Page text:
Concrete is a marvelous construction material. It is relatively easy to work with, safer than most building materials, and extremely durable. Most people with jobs in construction would rather work with concrete due to its ease of use and versatility. Despite this, concrete still requires some degree of skill, experience, and plenty of attention to detail. Without these factors, you are much more likely to end up with issues like honeycomb concrete.
What is Honeycomb Concrete?
Honeycombs are hollow spaces and cavities on the surface of cement structures that look similar to a honey bee’s nest. Even if you’ve never had a job in construction, you know that concrete should have a smooth, unbroken surface once laid. This maintains its integrity as it sets and ensures the final structure is strong and durable. Honeycombs on the surface of the concrete are usually spotted once construction technicians remove the shuttering or formwork.
On the other hand, honeycombs can also develop inside the mass of concrete, not just the surface. In such cases, our technicians at Kilgore Companies will use advanced procedures like ultrasonic testing to detect any honeycombs.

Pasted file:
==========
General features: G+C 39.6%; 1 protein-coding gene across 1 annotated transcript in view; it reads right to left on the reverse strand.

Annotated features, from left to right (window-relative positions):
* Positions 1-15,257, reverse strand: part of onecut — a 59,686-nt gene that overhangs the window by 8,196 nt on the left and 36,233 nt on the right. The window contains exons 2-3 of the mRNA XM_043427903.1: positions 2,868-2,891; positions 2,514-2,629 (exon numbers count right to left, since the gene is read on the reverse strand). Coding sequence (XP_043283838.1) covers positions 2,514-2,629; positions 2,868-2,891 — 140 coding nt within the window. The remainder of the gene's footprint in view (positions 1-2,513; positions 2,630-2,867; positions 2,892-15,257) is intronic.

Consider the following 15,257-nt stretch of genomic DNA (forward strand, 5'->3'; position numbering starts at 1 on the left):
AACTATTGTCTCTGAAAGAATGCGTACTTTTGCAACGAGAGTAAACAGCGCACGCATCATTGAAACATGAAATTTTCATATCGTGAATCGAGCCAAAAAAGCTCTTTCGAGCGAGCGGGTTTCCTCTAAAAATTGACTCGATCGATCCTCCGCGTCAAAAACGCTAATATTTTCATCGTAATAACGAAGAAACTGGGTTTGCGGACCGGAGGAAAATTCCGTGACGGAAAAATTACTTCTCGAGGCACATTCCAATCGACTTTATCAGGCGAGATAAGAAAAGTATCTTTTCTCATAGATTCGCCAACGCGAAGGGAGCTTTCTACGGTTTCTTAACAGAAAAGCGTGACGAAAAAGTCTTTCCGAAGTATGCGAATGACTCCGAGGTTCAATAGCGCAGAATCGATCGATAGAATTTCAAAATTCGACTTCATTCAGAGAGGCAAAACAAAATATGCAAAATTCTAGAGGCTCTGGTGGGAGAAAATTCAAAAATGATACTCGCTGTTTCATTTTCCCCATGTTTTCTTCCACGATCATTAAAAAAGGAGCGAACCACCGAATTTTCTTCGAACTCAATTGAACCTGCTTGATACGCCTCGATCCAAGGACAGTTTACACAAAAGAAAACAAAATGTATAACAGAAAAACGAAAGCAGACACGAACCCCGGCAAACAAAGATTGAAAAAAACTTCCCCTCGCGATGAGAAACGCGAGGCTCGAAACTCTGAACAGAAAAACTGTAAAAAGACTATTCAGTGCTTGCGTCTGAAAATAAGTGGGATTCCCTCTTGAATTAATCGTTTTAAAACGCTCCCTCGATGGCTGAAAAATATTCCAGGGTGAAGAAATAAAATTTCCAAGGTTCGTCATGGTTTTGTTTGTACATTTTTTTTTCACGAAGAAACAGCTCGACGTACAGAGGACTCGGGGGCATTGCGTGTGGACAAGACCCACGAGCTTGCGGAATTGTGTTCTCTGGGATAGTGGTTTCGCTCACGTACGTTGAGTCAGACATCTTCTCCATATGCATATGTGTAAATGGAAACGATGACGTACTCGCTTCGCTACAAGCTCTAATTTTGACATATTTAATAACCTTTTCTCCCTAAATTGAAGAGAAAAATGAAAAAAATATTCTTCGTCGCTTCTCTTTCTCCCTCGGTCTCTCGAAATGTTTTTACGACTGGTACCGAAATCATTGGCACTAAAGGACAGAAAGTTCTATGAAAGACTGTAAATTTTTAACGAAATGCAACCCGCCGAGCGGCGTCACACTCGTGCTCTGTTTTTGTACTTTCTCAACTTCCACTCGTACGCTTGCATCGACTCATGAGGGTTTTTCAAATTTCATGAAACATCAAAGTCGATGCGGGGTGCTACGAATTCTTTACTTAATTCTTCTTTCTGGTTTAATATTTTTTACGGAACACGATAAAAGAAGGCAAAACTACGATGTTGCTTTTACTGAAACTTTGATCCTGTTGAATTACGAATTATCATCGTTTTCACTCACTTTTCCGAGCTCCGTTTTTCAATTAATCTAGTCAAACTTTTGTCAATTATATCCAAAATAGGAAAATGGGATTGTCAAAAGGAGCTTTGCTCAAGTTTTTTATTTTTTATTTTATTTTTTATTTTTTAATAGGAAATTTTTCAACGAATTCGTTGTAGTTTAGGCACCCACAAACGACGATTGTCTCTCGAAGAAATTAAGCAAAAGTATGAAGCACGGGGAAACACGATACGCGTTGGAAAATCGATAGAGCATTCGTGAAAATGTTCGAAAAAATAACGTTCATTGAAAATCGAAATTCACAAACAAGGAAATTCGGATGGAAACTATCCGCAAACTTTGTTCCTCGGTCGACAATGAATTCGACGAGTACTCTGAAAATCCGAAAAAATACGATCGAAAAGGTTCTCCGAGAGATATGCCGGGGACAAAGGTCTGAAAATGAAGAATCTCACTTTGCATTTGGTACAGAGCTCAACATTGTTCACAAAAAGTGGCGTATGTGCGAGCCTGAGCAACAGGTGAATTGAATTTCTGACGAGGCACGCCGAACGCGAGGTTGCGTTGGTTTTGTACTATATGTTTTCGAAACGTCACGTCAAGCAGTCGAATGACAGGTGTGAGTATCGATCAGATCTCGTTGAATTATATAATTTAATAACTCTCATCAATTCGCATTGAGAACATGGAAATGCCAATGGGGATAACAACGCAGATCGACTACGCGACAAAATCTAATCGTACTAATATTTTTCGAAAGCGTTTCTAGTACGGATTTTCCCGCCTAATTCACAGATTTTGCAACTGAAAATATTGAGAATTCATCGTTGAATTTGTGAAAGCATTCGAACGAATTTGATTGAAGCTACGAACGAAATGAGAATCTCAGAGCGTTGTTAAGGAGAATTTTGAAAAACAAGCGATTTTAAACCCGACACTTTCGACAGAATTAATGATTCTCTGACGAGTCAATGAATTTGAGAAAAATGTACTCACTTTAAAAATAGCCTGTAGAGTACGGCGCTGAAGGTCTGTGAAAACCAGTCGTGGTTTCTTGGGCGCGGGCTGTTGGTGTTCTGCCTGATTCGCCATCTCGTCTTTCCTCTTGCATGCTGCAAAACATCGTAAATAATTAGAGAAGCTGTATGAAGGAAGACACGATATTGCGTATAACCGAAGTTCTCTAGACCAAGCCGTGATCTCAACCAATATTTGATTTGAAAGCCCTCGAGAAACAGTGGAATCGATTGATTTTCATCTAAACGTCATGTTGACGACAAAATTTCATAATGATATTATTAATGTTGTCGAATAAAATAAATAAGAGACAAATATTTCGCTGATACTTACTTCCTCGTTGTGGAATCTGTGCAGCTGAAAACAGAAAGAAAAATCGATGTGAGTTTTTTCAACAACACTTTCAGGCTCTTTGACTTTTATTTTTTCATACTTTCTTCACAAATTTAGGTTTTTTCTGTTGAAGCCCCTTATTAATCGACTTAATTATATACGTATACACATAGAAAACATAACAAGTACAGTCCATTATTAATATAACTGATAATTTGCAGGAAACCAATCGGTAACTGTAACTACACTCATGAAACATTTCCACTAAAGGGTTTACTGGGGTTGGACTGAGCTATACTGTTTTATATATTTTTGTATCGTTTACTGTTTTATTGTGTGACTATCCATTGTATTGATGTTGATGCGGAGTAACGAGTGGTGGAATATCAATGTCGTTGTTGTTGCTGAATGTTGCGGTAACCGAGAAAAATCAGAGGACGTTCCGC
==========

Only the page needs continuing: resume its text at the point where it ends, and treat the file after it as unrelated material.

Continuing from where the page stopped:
What Causes Honeycombs in Concrete?
Honeycombs develop when concrete fails to reach every place within the structure under construction, leading to hollow pockets and cavities. Common causes of honeycomb concrete include:
- Using very stiff concrete
- Applying improper and excess vibrations to the concrete. This forces mortar to leak through the formwork and causes the aggregates to settle down.
- Pouring concrete from more considerable heights. This causes the aggregate (sand or gravel) to separate from the mortar and settle down.
- Improper placement of reinforcements and concrete
- Course, rough, or improper aggregates that hinder cement penetration
- Improper water to cement ratio
How to Prevent Honeycombs in Concrete
Here are a couple of ways you can prevent honeycombs from developing:
- Use concrete with 20mm or less of aggregates and slightly more water and cement at locations where columns and beams join.
- Use a wooden hammer to tap the outsides of the formwork during concreting and vibrating.
- Use a thin needle of around 25mm or less with a vibrator at locations requiring intricate concreting, such as around columns and beams.
- Pour concrete from a height that doesn’t exceed 1.5 m.
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